The Cardinals sign SS Jhonny Peralta. Aside from the controversy due to the PED usage, it’s hard to deny the great deal the Cardinals got. Peralta is a well above average offensive shortstop (he has shown that throughout his career, even before his suspension-filled 2013 season) and arguably the best shortstop on the market (close with Stephen Drew). It also fills a gaping hole for the Cardinals, as thy received the worst production from their shortstops in the MLB in 2013 (primarily Pete Kozma). This was clearly a good signing, but of course, there’s the controversy. Though you may not like the rule of how short the suspension is, you have to deal with it. He was told to sit out for 50 games and he did. He served his punishment, and that should be the end of it. Anyway, why should the Cardinals be criticized for the signing? It’s not like they’re condoning his decision to take PEDs. I get that people are still peeved about this, but in terms of this signing, it shouldn’t be seen as a factor of how good it truly was.

The Dodgers sign RHP Dan Haren. A $10M deal for a pitcher who hasn’t had even a league average season for a pitcher since 2011? I get it; he’ll probably be the fourth starter for the Dodgers, and they have all the money in the world to spend. But that doesn’t mean they should just throw it away. They should’ve been more resourceful with that money. There are better pitchers on the market, and they’re probably going to make less (i.e. Bartolo Colon, Paul Maholm, and others on the trade market). Not too good of a signing in my opinion, but still, there’s no such thing as a bad one-year deal.

The Twins sign RHPs Ricky Nolasco and Phil Hughes. This was certainly a forced issue. Ricky Nolasco – okay, solid pitcher, good fit for the Twins in that ballpark, but for over $11M AAV (average annual value)? Phil Hughes – there is no justification in this signing. He has never posted an ERA under 4 in a season as a full-time starter, and he’s making $8M a year? I get it – the Twins are desperate for pitcher, coming off a year where their starting staff collected a cumulative ERA over 5, easily the worth in the MLB. But the last few times they’ve tried to get pitchers (Vance Worley and Mike Pelfrey, namely), they’ve been disasters. I understand it’s a huge park in Minnesota, but then why are all of their pitchers doing so poorly? Finally, signing two guys to big contracts when they aren’t anywhere close to competing is far beyond me. These signings make no sense whatsoever.

The Athletics sign LHP Scott Kazmir. Nice comeback story for Kazmir last year with Cleveland, after pitching the previous season with the Sugarland Skeeters of the Independent League. His ERA hovered around 4 last year, which is respectable, and he posted nice strikeout numbers for a starter. But can he do it again? The A’s surely think so, considering the $22M contract they gave him. This was a risky signing, but a good risk in my opinion.

(UPDATE: The Athletics have also traded INF Jemile Weeks and a player to be named to the Orioles in exchange for AL saves leader Jim Johnson)

The Tigers trade RHP Doug Fister to the Nationals. There were rumors that it would be Max Scherzer being traded by Detroit, but they chose Fister instead. Fister was arguably the best fourth starter in the MLB (pitching behind Scherzer, the Cy Young award winner; Justin Verlander, a former Cy Young award winner and MVP, and Anibal Sanchez, the ERA champion in the AL). Since coming over to the Tigers, Fister has shown much consistency, maintaining a very respectable ERA of about 3.50 in each of his years there. This will prove to be a major upgrade to an already great Nationals rotation, clearly. The Tigers will not reap the benefits of this trade immediately, as the three players they got back in return (Steve Lombardozzi, Ian Krol, and Robbie Ray) are all fairly young. At least for now, it clears a space for Drew Smyly, and they still have minor league pitching depth; so this wasn’t as big of a loss for the Tigers as it is a gain for the Nats.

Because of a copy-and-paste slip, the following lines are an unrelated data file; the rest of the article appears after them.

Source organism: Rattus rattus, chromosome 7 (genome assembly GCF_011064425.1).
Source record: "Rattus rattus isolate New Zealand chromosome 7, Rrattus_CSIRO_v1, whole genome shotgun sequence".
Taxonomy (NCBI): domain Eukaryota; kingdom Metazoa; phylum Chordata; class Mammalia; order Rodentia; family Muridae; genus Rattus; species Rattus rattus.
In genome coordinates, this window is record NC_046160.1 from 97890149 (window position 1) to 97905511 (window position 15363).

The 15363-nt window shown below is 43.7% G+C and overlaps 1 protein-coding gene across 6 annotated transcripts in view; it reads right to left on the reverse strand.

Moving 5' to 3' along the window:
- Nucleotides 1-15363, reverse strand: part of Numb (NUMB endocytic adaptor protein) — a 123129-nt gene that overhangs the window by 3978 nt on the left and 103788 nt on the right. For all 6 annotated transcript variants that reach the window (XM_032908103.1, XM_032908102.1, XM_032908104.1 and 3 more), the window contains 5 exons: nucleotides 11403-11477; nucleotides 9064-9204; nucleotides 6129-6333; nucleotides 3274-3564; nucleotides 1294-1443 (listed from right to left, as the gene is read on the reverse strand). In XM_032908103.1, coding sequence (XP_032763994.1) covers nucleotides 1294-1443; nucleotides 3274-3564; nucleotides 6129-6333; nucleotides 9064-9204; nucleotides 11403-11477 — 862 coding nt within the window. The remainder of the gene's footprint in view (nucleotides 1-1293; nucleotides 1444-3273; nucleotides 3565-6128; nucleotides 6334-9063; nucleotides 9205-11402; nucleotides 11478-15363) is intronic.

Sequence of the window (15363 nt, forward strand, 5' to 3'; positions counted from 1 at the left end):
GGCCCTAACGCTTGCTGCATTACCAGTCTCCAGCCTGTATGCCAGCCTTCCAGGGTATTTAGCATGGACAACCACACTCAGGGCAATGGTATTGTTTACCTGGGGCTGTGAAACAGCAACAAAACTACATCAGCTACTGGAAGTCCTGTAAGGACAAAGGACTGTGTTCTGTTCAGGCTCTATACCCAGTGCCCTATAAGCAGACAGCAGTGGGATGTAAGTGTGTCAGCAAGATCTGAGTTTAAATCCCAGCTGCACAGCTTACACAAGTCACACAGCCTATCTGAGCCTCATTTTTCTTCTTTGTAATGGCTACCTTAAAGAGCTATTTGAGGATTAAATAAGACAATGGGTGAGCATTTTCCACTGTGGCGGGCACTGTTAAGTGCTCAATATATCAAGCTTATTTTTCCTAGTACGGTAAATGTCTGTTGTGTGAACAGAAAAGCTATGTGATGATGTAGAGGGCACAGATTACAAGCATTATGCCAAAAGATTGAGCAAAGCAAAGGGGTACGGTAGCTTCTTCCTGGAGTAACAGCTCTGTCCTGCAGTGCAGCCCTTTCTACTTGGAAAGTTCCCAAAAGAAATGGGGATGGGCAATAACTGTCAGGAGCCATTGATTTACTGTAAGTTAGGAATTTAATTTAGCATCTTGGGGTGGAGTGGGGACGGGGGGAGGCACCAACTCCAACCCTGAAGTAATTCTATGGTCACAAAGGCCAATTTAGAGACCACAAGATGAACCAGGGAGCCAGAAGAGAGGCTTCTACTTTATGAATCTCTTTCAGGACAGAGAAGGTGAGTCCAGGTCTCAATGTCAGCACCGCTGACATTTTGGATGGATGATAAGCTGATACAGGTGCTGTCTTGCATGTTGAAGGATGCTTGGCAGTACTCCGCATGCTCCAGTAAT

Other worth-mentioning notes. The Royals extend GM Dayton Moore for two years. Ted Lilly, the 15-year veteran of 7 MLB teams, has retired. The Mets continue to show interest in Bronson Arroyo and Curtis Granderson. And Finally, the Yankees and Robinson Cano remain $80M apart in contract negotiations.

(UPDATE: The Boston Red Sox have signed catcher AJ Pierzynski to a one year, $8.25 million contract)

______________________________________________________________

Ben Ozur is an absolute baseball guru. He is a huge Mets, Jets, Knicks and Islanders fan whose life revolves around fantasy sports.

Top Five MLB Teams That Need To Take Out Their Checkbook For 2014

By: Sam Breiter

Baseball in 2013 was a season to remember to say the least. Whether you are talking about the unbelievable breakout season from Chris Davis, who led major league baseball with 53 homeruns, or if you are discussing the legacy of a man named Mariano, you can clearly see how extraordinary this year in baseball was. Just three days ago, the Boston Red Sox organization gained the title of World Series Champions. For now, they will be noted as the best team in baseball, but April is just around the corner and now every team will have fair game to work on improving their team to become potential champions for 2014. Some teams may look at their 40-man roster today and feel a sense of comfort and confidence for next year, knowing that they may be one small signing or trade away from being contenders. Other teams may look and find that there are many holes that need to be covered, and they have a lot of work cut out for them this winter. Noting, there are some organizations that have more available money for the elite free agents than others. For example, the Houston Astros may need an outfielder, but do not expect them to spend $20 million on a five tool superstar, but rather a player with mediocre talent since they are many years away from being competitive.  What I am about to review is the top five teams who need to make moves this offseason in order to have a fighting chance in 2014. I took into consideration the available funds the team has, what they need, and their desire to improve to stand a chance next year.